Eye-scanner developed in Rosyth may prevent diabetic blindness
A portable eye-scanning camera that could prevent blindness in millions of diabetes sufferers is being developed in Fife.
The hand-held device, built by Rosyth-based company Epipole, is the first portable and affordable camera capable of diagnosing diabetic retinopathy.
Retinopathy is a condition responsible for two million cases of preventable blindness worldwide.
A £400,000 deal has been signed to turn a prototype into a commercial reality.
As well as being a landmark for Epipole, it is also the first major deal for newly launched Scottish angel syndicate, Lancaster Capital.
Dr Craig Robertson, the managing director and founder of Epipole, believes it will revolutionise detection of the condition, particularly in India and other developing nations.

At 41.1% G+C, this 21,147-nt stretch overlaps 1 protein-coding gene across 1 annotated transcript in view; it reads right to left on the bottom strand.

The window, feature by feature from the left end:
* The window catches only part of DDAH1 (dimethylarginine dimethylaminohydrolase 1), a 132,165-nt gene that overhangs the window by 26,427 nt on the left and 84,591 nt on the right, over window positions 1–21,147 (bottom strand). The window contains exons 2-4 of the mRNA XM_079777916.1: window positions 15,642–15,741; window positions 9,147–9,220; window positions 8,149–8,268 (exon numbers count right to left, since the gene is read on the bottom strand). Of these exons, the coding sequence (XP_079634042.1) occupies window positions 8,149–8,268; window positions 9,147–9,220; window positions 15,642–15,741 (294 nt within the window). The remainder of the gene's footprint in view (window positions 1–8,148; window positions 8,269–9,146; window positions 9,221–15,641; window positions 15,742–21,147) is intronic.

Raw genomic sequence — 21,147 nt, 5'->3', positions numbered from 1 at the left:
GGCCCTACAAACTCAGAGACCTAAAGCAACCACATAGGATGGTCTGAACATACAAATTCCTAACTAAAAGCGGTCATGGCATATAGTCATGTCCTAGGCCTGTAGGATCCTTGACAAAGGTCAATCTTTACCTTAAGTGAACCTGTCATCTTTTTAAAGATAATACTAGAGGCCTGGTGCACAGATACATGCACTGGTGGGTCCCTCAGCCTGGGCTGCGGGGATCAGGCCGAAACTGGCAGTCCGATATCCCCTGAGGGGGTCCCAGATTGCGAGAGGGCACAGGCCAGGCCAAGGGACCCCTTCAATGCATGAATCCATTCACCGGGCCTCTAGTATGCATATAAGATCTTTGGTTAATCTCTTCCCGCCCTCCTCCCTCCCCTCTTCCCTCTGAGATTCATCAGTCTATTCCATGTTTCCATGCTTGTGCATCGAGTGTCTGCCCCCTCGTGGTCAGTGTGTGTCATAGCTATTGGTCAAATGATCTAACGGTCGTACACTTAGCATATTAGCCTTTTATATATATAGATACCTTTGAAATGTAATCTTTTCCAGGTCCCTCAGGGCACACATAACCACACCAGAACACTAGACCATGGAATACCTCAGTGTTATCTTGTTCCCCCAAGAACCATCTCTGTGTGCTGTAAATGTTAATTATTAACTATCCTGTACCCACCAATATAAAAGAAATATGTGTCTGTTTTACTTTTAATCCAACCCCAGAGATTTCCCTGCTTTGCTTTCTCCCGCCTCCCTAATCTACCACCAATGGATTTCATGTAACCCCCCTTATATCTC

He added: "In the UK we are lucky as we have gold standard healthcare, but in less developed countries this is a huge issue as it is one of the nastiest parts of the diabetes condition and leads to blindness that could easily be prevented through early-intervention.
"We are now on target to go from an idea to reality in three years, which is exceptionally fast and wouldn't have happened without the investment from Lancaster capital.
"It was a brave step by them to get involved and I'm extremely thankful they quickly saw the potential in this camera and were prepared to put in the investment which will allow us to move to the next level."
Dr Robertson has now patented the camera and software, which is likely to cost under £1,000.
It will also connect to laptops via USB, allowing doctors to beam results from remote and rural communities to anywhere in the world.
The founder members of Lancaster Capital privately invested the original £55,000 Dr Robertson needed to set up Epipole to make his prototype.
Diabetic retinopathy is damage to the retina caused by the complications of diabetes, which can lead to blindness when abnormal blood vessels form and then burst at the back of the eye.
The Epipole product is a high resolution camera that spots tell-tale signs such as blood clots at the back of the eye.